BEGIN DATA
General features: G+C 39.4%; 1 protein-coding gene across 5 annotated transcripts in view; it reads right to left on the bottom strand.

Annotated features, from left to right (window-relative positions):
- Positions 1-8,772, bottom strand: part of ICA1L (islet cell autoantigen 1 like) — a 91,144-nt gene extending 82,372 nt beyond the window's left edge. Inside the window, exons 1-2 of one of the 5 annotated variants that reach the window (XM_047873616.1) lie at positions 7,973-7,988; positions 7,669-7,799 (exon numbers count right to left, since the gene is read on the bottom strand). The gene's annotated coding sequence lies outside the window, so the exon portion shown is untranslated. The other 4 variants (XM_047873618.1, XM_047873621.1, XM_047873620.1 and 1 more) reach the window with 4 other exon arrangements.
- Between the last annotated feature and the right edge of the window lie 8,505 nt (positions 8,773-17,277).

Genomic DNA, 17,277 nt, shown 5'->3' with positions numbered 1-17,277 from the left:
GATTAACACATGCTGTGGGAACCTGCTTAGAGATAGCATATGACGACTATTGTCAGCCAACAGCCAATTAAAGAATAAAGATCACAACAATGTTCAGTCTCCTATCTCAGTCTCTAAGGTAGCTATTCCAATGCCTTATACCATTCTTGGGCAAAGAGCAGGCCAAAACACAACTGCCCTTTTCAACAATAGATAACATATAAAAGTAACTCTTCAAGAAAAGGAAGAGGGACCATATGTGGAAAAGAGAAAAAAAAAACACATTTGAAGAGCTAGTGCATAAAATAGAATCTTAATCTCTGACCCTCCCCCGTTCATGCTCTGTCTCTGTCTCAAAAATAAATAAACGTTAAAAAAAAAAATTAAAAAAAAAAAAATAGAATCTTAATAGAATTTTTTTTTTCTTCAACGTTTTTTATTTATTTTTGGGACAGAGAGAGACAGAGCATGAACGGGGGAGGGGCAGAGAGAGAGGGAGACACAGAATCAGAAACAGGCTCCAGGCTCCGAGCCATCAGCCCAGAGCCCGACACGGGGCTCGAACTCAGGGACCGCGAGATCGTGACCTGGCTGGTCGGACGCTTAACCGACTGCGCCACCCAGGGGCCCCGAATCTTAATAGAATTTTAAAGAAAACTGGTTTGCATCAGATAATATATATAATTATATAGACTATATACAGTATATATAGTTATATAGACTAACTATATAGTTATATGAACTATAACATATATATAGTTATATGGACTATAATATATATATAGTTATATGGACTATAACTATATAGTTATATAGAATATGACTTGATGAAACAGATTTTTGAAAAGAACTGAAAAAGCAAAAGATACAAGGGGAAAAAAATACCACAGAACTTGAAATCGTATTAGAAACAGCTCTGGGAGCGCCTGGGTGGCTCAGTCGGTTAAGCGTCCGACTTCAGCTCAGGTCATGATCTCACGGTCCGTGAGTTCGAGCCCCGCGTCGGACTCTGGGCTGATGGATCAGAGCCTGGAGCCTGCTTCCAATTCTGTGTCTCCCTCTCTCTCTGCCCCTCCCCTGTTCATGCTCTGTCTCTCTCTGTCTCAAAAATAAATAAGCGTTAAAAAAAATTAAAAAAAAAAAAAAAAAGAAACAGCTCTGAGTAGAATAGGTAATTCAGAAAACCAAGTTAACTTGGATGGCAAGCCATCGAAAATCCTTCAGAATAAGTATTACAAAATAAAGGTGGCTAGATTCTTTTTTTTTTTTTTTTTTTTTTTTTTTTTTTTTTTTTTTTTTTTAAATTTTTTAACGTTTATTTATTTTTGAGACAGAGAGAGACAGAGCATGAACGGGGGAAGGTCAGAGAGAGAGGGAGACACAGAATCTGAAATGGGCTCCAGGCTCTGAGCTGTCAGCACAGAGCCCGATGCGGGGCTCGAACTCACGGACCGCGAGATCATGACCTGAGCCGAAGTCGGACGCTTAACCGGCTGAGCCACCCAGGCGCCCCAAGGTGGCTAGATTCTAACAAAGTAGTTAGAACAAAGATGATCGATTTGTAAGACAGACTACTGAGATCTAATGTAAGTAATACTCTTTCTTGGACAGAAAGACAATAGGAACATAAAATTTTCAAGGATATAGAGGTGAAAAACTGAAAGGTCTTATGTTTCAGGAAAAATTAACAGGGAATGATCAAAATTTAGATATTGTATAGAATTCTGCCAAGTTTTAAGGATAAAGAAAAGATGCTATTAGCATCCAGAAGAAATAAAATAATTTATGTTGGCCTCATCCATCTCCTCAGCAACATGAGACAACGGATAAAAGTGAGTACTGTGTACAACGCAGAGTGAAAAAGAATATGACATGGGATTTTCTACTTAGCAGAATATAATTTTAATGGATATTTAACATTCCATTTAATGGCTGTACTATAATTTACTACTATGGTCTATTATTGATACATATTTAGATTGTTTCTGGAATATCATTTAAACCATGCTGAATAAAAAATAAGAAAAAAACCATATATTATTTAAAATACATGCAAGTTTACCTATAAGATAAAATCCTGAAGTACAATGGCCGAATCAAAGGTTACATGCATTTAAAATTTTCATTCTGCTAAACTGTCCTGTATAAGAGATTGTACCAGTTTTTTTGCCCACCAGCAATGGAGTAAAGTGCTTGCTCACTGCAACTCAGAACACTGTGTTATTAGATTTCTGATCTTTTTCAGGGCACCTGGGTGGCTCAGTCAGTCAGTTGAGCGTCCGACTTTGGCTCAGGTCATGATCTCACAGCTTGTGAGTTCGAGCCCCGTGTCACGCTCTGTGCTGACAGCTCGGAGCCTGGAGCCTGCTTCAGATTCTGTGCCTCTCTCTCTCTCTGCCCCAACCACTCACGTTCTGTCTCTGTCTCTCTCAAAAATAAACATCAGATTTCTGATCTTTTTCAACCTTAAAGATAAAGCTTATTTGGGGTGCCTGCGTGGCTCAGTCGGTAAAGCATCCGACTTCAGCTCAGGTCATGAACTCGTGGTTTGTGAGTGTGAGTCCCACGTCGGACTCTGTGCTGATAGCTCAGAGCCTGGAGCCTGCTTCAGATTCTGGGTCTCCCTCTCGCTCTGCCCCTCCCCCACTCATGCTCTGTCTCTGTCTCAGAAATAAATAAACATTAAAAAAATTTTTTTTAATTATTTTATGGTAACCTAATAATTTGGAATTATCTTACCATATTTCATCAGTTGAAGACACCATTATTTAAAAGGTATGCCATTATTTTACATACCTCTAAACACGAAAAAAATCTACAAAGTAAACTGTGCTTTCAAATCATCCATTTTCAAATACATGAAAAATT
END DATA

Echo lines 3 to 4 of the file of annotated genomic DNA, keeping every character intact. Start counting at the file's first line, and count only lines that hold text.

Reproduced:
- Positions 1-8,772, bottom strand: part of ICA1L (islet cell autoantigen 1 like) — a 91,144-nt gene extending 82,372 nt beyond the window's left edge. Inside the window, exons 1-2 of one of the 5 annotated variants that reach the window (XM_047873616.1) lie at positions 7,973-7,988; positions 7,669-7,799 (exon numbers count right to left, since the gene is read on the bottom strand). The gene's annotated coding sequence lies outside the window, so the exon portion shown is untranslated. The other 4 variants (XM_047873618.1, XM_047873621.1, XM_047873620.1 and 1 more) reach the window with 4 other exon arrangements.
- Between the last annotated feature and the right edge of the window lie 8,505 nt (positions 8,773-17,277).